By LISA EISENHAUER
There is "no group more committed, creative, bright and compassionate than Catholic health care professionals," according to Robert Wicks.
Because of that devotion to their calling, Wicks said there's a tendency among Catholic health care providers to deny, avoid or minimize the trauma they are experiencing due to the relentless demand for COVID-19 care.
Societal expectations that health care professionals are able to easily shake off their bone-weariness and stress simply aren't true, said Wicks, a clinical psychologist and professor emeritus of pastoral counseling at Loyola University of Maryland. He's also the author of dozens of books on topics such as resilience and self-care.
Wicks shared his advice for how care providers can cope with the trauma of the pandemic and strengthen themselves mentally and spiritually during a webinar Sept. 8 titled "The Heart of Hope: Cultivating Post-Traumatic Growth." Wicks' webinar was the first of two on the topic of post-traumatic growth in a series sponsored by CHA.
Wicks said the chaos and stress of the pandemic will send many people down "spiritual and psychological dead ends." But, he added, the crisis also is calling people to "be open to a sense of intrigue about how we live our lives. It's amazing what can happen to us if we do that."
Openness can lead to a greater understanding of true friendship and an appreciation of how being compassionate spins a circle of grace that benefits the giver and receiver. Being open to new ways of evaluating and accepting experiences beyond one's control can lead to a deeper relationship with someone or something greater than oneself, Wicks said.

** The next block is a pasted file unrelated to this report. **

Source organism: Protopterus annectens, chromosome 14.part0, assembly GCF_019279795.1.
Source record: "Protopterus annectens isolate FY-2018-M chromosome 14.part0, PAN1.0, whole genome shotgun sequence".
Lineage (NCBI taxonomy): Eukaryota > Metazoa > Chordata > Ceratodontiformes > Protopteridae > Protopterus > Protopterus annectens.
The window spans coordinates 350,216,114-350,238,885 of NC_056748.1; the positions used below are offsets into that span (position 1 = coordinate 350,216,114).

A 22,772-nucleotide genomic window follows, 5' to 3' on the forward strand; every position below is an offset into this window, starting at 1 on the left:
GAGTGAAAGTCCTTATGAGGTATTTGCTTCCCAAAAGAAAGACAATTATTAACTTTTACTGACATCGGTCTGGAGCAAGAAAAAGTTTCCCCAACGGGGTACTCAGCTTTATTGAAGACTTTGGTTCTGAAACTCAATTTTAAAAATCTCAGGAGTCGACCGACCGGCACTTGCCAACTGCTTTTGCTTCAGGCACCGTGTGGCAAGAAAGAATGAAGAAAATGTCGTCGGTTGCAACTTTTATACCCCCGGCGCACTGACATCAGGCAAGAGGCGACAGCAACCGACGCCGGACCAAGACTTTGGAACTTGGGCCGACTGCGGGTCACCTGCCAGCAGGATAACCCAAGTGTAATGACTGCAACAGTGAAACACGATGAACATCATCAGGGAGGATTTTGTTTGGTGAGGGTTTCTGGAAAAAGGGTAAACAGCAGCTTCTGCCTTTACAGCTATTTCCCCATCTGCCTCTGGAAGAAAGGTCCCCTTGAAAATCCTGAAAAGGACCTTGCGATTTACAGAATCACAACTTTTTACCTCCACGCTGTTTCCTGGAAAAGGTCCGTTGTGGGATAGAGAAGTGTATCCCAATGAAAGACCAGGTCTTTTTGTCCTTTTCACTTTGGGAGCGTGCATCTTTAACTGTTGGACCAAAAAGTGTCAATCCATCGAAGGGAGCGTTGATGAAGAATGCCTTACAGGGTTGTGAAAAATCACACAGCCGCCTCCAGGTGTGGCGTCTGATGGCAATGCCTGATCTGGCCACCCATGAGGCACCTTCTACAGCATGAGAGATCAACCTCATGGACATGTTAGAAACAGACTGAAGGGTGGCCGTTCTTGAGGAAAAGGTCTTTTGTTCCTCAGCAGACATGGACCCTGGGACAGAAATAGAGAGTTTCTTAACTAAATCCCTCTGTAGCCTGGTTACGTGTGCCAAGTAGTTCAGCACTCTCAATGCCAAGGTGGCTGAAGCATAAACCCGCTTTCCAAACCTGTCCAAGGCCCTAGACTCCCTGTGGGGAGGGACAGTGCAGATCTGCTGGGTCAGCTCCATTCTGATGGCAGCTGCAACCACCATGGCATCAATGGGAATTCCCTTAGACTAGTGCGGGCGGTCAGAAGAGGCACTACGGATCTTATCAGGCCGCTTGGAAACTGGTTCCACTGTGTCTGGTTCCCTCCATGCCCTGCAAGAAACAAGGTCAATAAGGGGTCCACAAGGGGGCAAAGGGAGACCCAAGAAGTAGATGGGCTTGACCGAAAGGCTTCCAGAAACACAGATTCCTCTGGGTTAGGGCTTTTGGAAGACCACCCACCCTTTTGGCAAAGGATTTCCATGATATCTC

"Let's face it, everyone copes. You cope. I cope," Wicks said. "But the question is: How well do we cope? Do we deepen and grow in ways that would not have been possible had the stress of COVID-19 not happened in the first place?"
His advice for how care providers can find their way through the dark days of the pandemic covered nine themes. Among them:
- Recognize that resilience and post-traumatic growth are not just about you. Those attributes can help health care workers take better care of others.
- Appreciate that you can use stressful experiences to gain a greater understanding of yourself and others and start a more meaningful life.
- Be aware of the constancy of change and cope with it by examining your habits. Those routines might need to be rethought or adjusted so as to better provide a sense of stability and personal security.
- Just as you would wash your hands after any potential contact with physical contagion, take time to reflect on your experiences so as to clear your head of any negative spiritual and psychological contagion.
Accepting and acting on his themes, Wicks said, will help care providers to know their limits and not be distressed by the reality of them; to become more aware of their strengths and talents; to develop more flexibility; and to increase their emotional intelligence through healthy reflection.
To put his advice into practice, Wicks offered a set of self-care tools that he calls ABLE:
Assess the challenges – including the troubling emotions you are feeling and dysfunctional thoughts you may be having.
Brainstorm possible solutions during your quiet time.
Label the pros and cons including determining what you can control and what you can't – time and energy are precious and limited, so don't waste them on futile endeavors.
Explore short-term and long-term goals that inspire but do not threaten you.
"Please remember that on the most challenging days of your life, you can still be a blessing to others, and in the spirit of post-traumatic growth, may be blessed yourself in ways you don't see at the moment," Wicks said.
A recording of Wicks' webinar can be viewed here.
The second webinar, Well-Being Summit: Sharing Best Practice, is at noon Oct. 6. To register, go here.